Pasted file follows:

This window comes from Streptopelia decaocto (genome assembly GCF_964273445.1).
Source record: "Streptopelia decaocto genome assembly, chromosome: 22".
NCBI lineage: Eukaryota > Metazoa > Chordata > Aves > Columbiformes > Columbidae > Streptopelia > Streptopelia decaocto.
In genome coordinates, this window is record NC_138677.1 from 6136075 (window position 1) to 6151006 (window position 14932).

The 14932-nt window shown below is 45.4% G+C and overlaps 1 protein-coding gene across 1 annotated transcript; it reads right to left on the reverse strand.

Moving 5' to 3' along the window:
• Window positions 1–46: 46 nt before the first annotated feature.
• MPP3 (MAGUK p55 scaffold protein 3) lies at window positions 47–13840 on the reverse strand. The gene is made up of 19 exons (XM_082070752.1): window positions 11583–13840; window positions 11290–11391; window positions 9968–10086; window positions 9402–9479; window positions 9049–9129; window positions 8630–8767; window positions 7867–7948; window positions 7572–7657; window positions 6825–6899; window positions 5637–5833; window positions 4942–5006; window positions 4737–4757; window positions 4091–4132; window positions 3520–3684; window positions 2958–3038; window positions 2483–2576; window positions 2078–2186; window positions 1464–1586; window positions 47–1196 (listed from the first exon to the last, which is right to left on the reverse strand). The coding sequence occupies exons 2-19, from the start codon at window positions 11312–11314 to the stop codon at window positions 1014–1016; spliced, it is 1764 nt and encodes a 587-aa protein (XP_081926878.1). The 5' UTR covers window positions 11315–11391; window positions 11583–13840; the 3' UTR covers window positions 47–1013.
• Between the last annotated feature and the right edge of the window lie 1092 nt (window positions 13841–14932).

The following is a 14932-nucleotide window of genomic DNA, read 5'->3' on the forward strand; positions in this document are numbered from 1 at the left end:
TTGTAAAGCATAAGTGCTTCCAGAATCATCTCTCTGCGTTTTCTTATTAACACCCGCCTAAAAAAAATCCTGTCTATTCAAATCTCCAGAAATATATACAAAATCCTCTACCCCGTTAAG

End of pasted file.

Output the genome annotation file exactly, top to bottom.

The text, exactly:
This window comes from Streptopelia decaocto (genome assembly GCF_964273445.1).
Source record: "Streptopelia decaocto genome assembly, chromosome: 22".
NCBI lineage: Eukaryota > Metazoa > Chordata > Aves > Columbiformes > Columbidae > Streptopelia > Streptopelia decaocto.
In genome coordinates, this window is record NC_138677.1 from 6136075 (window position 1) to 6151006 (window position 14932).

The 14932-nt window shown below is 45.4% G+C and overlaps 1 protein-coding gene across 1 annotated transcript; it reads right to left on the reverse strand.

Moving 5' to 3' along the window:
• Window positions 1–46: 46 nt before the first annotated feature.
• MPP3 (MAGUK p55 scaffold protein 3) lies at window positions 47–13840 on the reverse strand. The gene is made up of 19 exons (XM_082070752.1): window positions 11583–13840; window positions 11290–11391; window positions 9968–10086; window positions 9402–9479; window positions 9049–9129; window positions 8630–8767; window positions 7867–7948; window positions 7572–7657; window positions 6825–6899; window positions 5637–5833; window positions 4942–5006; window positions 4737–4757; window positions 4091–4132; window positions 3520–3684; window positions 2958–3038; window positions 2483–2576; window positions 2078–2186; window positions 1464–1586; window positions 47–1196 (listed from the first exon to the last, which is right to left on the reverse strand). The coding sequence occupies exons 2-19, from the start codon at window positions 11312–11314 to the stop codon at window positions 1014–1016; spliced, it is 1764 nt and encodes a 587-aa protein (XP_081926878.1). The 5' UTR covers window positions 11315–11391; window positions 11583–13840; the 3' UTR covers window positions 47–1013.
• Between the last annotated feature and the right edge of the window lie 1092 nt (window positions 13841–14932).

The following is a 14932-nucleotide window of genomic DNA, read 5'->3' on the forward strand; positions in this document are numbered from 1 at the left end:
TTGTAAAGCATAAGTGCTTCCAGAATCATCTCTCTGCGTTTTCTTATTAACACCCGCCTAAAAAAAATCCTGTCTATTCAAATCTCCAGAAATATATACAAAATCCTCTACCCCGTTAAG